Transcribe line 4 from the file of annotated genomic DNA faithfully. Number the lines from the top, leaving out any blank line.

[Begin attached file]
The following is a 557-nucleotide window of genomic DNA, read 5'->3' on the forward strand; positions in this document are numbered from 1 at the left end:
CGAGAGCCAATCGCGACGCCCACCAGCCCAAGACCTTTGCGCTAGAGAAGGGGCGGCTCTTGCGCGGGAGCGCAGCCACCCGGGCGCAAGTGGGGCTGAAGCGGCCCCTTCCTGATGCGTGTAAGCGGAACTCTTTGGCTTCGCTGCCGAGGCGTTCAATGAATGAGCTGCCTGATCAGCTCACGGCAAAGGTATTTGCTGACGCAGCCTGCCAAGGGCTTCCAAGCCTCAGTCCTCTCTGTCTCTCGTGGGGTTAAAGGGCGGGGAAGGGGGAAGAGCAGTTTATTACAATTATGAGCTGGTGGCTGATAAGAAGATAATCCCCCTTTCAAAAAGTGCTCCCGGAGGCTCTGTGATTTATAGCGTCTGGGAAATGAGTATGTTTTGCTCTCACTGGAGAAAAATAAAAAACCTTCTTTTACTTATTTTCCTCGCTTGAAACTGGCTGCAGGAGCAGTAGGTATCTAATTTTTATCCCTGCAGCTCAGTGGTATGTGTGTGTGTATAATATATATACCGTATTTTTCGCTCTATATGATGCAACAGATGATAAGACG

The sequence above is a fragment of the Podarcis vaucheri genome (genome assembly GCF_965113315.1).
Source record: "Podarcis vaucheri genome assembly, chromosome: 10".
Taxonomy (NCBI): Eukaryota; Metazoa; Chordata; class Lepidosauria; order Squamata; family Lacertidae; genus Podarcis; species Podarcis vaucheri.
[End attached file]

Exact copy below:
Source record: "Podarcis vaucheri genome assembly, chromosome: 10".